Even before the pandemic, Bucknell University had been looking for a way to show students what its central Pennsylvania campus is like, without their having to visit.

The pandemic made the quest more urgent, as many schools were forced to shut down on-campus tours or restrict access to buildings. In a pilot program this spring, Bucknell, with the help of a Chicago-based digital agency, loaded its new virtual reality experience onto Oculus headsets.

Users feel as if they are walking through the iron gates outside the campus’ Memorial Stadium, a momentous pass-through, considering it’s where Bucknell students walk as freshmen during convocation and again as seniors during commencement. Once inside, users can stand midcourt at a basketball game as players warm up around them, step inside a dorm room where students on a bunk bed converse, enter classrooms, the performing arts center, and the library, and even appear to stroll on Main Street Lewisburg, home to Bucknell.

» READ MORE: With testing requirements relaxed, applications soar at selective colleges

“While we certainly hope this project carries us forward well beyond the pandemic, there seemed like no better time to think about creative ways to introduce campus life to students,” said Lisa Keegan, vice president for enrollment management.

While many schools have created online virtual tours, Bucknell appears to be among the first to offer such a customized experience in virtual reality that allows viewers to walk around campus spaces without leaving their living rooms.

“I don’t know of any other college that has this kind of immersive Oculus-based virtual experience,” said David Hawkins, chief education and policy officer for the National Association of College Admission Counseling. ”They may be pioneers in that regard.”

It could catch on, depending upon how widely available the technology becomes, he said.

» READ MORE: As colleges compete for fewer students, the pressure rises to meet enrollment targets

After COVID-19 hit, colleges around the country scrambled to create virtual tours and other experiences for prospective students. Some even did it before the pandemic. The University of Pennsylvania in February 2020 unveiled its virtual online tour, which users can view on Penn’s website, or by using YouVisit, a company that helps colleges create immersive virtual experiences.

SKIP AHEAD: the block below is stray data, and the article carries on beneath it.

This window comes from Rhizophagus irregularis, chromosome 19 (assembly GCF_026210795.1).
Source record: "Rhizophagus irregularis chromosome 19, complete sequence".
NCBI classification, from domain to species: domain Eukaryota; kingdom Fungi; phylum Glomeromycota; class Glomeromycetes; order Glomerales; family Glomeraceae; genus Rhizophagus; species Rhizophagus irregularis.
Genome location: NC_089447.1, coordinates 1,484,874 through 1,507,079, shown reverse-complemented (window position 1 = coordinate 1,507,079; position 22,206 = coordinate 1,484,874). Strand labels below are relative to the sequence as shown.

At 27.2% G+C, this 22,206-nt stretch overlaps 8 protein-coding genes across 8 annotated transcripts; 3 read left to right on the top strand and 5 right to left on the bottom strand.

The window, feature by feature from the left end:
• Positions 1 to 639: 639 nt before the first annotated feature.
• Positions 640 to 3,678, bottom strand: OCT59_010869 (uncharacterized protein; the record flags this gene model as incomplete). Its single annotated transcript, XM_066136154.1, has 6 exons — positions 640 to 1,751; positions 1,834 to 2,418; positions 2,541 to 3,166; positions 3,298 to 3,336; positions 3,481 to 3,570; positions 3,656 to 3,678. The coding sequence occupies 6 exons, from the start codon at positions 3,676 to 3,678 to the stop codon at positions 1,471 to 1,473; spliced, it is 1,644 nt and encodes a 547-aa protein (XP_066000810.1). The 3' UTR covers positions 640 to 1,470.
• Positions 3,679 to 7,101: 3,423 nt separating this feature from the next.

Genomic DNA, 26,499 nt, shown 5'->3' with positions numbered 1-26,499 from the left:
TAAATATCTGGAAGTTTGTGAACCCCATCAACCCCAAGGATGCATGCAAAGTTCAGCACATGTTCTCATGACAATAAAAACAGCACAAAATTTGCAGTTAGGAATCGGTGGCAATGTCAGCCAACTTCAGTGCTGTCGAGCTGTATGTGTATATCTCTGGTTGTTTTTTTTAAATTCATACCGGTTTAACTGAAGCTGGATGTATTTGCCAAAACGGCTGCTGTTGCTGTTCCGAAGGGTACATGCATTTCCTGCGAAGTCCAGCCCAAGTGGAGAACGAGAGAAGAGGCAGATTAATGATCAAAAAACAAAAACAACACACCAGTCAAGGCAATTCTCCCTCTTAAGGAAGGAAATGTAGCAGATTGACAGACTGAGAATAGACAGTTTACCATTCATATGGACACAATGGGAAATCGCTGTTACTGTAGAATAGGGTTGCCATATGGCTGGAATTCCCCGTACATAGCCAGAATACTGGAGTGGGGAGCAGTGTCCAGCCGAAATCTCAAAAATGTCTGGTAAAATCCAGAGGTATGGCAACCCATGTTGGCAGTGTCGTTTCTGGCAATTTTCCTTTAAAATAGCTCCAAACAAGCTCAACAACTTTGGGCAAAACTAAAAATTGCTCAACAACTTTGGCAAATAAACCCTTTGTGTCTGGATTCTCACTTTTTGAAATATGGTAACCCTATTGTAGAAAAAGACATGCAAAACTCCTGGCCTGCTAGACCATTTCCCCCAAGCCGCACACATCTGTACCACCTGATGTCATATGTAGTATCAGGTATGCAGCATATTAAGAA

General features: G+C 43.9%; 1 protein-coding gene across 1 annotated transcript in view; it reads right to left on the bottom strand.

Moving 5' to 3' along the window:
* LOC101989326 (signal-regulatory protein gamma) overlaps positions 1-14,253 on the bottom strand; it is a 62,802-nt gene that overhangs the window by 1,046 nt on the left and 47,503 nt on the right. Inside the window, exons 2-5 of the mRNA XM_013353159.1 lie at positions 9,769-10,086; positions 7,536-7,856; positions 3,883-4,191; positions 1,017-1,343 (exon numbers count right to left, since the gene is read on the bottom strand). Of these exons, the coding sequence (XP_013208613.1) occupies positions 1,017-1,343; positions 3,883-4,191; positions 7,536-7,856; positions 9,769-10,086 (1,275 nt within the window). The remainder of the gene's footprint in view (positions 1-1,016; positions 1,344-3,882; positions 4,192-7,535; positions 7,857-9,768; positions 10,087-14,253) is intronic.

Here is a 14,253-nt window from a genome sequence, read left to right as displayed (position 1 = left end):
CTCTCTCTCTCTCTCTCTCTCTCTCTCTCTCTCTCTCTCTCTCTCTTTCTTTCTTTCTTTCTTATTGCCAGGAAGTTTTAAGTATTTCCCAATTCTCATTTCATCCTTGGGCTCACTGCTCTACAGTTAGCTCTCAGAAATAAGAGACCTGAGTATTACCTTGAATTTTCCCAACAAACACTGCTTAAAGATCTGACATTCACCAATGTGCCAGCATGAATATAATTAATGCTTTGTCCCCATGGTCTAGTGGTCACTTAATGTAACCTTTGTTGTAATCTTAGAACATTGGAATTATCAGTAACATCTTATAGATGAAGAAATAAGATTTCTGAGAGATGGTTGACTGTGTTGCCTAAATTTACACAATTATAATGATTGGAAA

Princeton also has a virtual tour, using technology developed by a student-led start-up company.

Bucknell pursued its project as a result of a donor gift from 1993 alumnus Marc Lore, formerly the president and CEO of Walmart U.S. e-Commerce.

“I’ll never forget stepping foot on the Bucknell University campus for the first time — the big trees, brick buildings, and surrounding town of Lewisburg — there was something so peaceful about it,” Lore said in a LinkedIn post. “What if you could capture all that makes #Bucknell special, bring it to life with #VR, and make it available to anyone, anywhere?”

The virtual tour leads viewers to a B-shaped courtyard that actually doesn’t exist. From there, viewers choose each campus space they want to enter by clicking on an orb. The virtual experiences were created using 360-degree videos and photos; when the pandemic ends, more material will be filmed and added, Keegan said.

The university has 17 headsets. It offers some to visitors in its admissions center and has begun mailing some to prospective students who haven’t been able to get to campus or weren’t able to get inside some spaces. Students then are expected to mail the sets back in enclosed packaging.

“All my friends came over. They loved it,” said Siena Abercrombie, a high school senior from Pittsburgh who received an Oculus set.

Abercrombie, 18, active in theater and dance and in the top 20% of her senior class, visited Bucknell in April but couldn’t see inside a dorm room or classrooms because of pandemic restrictions. The Oculus set arrived in the mail a couple of weeks later, giving her that glimpse. She plans to attend Bucknell in the fall.

Bucknell hopes to offer full on-campus tours this summer as the pandemic ebbs, but even post-pandemic, the university sees uses for the technology, Keegan said. Admissions officers who recruit internationally will be able to take headsets with them, and students who lack financial resources or otherwise can’t get to campus could receive a set in the mail, Keegan said.

Bucknell also foresees using the technology to get younger students, already excited about gaming, interested in college, she said. Bucknell’s virtual experience also is available via a web browser.

Admissions officials at other schools have heard about Bucknell’s Oculus tour.

“It’s really cool,” said Jess Lord, vice president and dean of admission and financial aid at Haverford College. “It’s like the deluxe version of what we’re all doing.”

The difficulty could be cost, he said. Oculus headsets cost a few hundred dollars and there’s the cost of developing the experience. Bucknell wouldn’t release the size of Lore’s gift or the cost.

“The reality is that the technology is not cheap — and frankly, I question whether there is a good return on investment,” said Shawn L. Abbott, Temple University’s vice provost for admissions, financial aid, and enrollment management. “… There comes a point where nothing can quite replace the experience of actually visiting a college campus.”

He said 67% of admitted students who visited Temple between March 15 and May 1 enrolled.

Another drawback, Hawkins of the national admission group said, is that a virtual experience offers what a college wants applicants to see. An actual tour reveals “warts and all,” he said.